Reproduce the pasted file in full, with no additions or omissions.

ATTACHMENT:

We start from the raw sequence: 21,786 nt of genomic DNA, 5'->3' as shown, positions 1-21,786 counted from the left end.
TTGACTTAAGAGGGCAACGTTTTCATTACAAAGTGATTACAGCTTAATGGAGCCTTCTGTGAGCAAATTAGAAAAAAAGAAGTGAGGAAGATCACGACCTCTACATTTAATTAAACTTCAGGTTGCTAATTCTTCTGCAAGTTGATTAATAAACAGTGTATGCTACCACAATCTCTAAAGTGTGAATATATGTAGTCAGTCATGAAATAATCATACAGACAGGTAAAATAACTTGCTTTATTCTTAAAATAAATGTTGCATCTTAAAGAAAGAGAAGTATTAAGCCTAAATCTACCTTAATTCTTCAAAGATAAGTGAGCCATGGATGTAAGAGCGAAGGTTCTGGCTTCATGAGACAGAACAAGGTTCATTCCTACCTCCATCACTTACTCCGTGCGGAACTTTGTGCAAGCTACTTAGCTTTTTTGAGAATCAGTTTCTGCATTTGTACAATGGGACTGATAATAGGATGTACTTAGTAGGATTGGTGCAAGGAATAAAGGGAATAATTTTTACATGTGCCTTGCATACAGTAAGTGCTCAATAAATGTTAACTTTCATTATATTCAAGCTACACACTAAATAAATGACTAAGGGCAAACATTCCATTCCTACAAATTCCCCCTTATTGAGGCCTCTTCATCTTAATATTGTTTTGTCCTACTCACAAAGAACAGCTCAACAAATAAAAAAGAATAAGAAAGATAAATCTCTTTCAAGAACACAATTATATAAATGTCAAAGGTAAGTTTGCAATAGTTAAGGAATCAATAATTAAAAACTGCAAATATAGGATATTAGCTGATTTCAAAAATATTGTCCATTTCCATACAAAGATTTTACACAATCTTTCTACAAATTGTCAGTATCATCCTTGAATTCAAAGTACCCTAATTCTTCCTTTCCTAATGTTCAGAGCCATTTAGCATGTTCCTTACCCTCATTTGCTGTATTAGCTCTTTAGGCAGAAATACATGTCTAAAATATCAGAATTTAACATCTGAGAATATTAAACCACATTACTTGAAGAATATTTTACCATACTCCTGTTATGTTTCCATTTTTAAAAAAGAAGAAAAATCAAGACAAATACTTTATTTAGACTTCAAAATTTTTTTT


We start from the raw sequence: 21,786 nt of genomic DNA, 5'->3' as shown, positions 1-21,786 counted from the left end.
TTGACTTAAGAGGGCAACGTTTTCATTACAAAGTGATTACAGCTTAATGGAGCCTTCTGTGAGCAAATTAGAAAAAAAGAAGTGAGGAAGATCACGACCTCTACATTTAATTAAACTTCAGGTTGCTAATTCTTCTGCAAGTTGATTAATAAACAGTGTATGCTACCACAATCTCTAAAGTGTGAATATATGTAGTCAGTCATGAAATAATCATACAGACAGGTAAAATAACTTGCTTTATTCTTAAAATAAATGTTGCATCTTAAAGAAAGAGAAGTATTAAGCCTAAATCTACCTTAATTCTTCAAAGATAAGTGAGCCATGGATGTAAGAGCGAAGGTTCTGGCTTCATGAGACAGAACAAGGTTCATTCCTACCTCCATCACTTACTCCGTGCGGAACTTTGTGCAAGCTACTTAGCTTTTTTGAGAATCAGTTTCTGCATTTGTACAATGGGACTGATAATAGGATGTACTTAGTAGGATTGGTGCAAGGAATAAAGGGAATAATTTTTACATGTGCCTTGCATACAGTAAGTGCTCAATAAATGTTAACTTTCATTATATTCAAGCTACACACTAAATAAATGACTAAGGGCAAACATTCCATTCCTACAAATTCCCCCTTATTGAGGCCTCTTCATCTTAATATTGTTTTGTCCTACTCACAAAGAACAGCTCAACAAATAAAAAAGAATAAGAAAGATAAATCTCTTTCAAGAACACAATTATATAAATGTCAAAGGTAAGTTTGCAATAGTTAAGGAATCAATAATTAAAAACTGCAAATATAGGATATTAGCTGATTTCAAAAATATTGTCCATTTCCATACAAAGATTTTACACAATCTTTCTACAAATTGTCAGTATCATCCTTGAATTCAAAGTACCCTAATTCTTCCTTTCCTAATGTTCAGAGCCATTTAGCATGTTCCTTACCCTCATTTGCTGTATTAGCTCTTTAGGCAGAAATACATGTCTAAAATATCAGAATTTAACATCTGAGAATATTAAACCACATTACTTGAAGAATATTTTACCATACTCCTGTTATGTTTCCATTTTTAAAAAAGAAGAAAAATCAAGACAAATACTTTATTTAGACTTCAAAATTTTTTTT